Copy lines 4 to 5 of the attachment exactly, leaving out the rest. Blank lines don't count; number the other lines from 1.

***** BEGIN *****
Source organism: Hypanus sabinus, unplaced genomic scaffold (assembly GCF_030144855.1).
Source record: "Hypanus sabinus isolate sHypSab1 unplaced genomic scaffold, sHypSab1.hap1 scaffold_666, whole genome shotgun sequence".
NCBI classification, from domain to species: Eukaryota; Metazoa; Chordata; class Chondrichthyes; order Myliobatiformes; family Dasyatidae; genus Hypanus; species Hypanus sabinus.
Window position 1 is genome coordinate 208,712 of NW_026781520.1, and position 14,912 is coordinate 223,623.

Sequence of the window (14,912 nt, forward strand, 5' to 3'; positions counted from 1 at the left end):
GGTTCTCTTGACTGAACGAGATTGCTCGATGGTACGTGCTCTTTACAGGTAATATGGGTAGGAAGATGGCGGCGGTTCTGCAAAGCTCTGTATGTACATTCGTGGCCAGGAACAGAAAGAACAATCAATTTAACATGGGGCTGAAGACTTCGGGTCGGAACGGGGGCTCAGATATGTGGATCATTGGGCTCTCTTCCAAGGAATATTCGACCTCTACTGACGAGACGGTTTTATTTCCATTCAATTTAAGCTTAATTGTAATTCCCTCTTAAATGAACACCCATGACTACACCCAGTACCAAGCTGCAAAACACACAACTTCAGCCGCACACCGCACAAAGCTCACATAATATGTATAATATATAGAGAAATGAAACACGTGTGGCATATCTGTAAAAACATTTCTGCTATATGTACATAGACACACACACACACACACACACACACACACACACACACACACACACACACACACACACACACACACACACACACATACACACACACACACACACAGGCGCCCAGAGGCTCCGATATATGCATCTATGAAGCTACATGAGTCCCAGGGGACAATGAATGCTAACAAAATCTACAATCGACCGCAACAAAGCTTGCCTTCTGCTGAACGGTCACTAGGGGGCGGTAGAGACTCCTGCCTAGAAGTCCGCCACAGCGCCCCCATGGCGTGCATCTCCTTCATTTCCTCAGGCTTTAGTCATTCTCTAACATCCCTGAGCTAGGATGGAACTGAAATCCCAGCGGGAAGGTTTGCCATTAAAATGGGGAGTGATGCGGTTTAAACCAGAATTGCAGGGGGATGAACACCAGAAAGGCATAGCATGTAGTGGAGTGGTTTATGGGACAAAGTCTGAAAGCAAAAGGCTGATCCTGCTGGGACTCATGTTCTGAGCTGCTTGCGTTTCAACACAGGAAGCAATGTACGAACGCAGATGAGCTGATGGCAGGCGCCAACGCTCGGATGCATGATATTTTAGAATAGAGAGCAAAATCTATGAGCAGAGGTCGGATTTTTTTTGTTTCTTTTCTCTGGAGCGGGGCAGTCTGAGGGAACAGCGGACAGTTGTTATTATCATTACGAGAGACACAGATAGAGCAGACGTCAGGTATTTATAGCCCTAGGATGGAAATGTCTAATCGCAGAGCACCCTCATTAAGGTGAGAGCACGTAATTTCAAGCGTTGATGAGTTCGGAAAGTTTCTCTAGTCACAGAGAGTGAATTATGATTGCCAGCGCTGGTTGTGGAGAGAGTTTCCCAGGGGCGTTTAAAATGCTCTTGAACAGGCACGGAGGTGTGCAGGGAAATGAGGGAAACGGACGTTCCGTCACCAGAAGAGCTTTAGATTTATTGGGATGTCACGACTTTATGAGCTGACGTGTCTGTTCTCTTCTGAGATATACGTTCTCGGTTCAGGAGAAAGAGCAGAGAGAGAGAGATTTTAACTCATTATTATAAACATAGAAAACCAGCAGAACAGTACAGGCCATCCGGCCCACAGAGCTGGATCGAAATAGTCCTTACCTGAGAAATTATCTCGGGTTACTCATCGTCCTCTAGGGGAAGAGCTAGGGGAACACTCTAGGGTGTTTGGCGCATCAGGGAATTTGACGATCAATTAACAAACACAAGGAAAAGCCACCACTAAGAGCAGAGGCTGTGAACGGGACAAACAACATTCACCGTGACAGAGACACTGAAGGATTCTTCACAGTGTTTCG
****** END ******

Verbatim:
Window position 1 is genome coordinate 208,712 of NW_026781520.1, and position 14,912 is coordinate 223,623.

Sequence of the window (14,912 nt, forward strand, 5' to 3'; positions counted from 1 at the left end):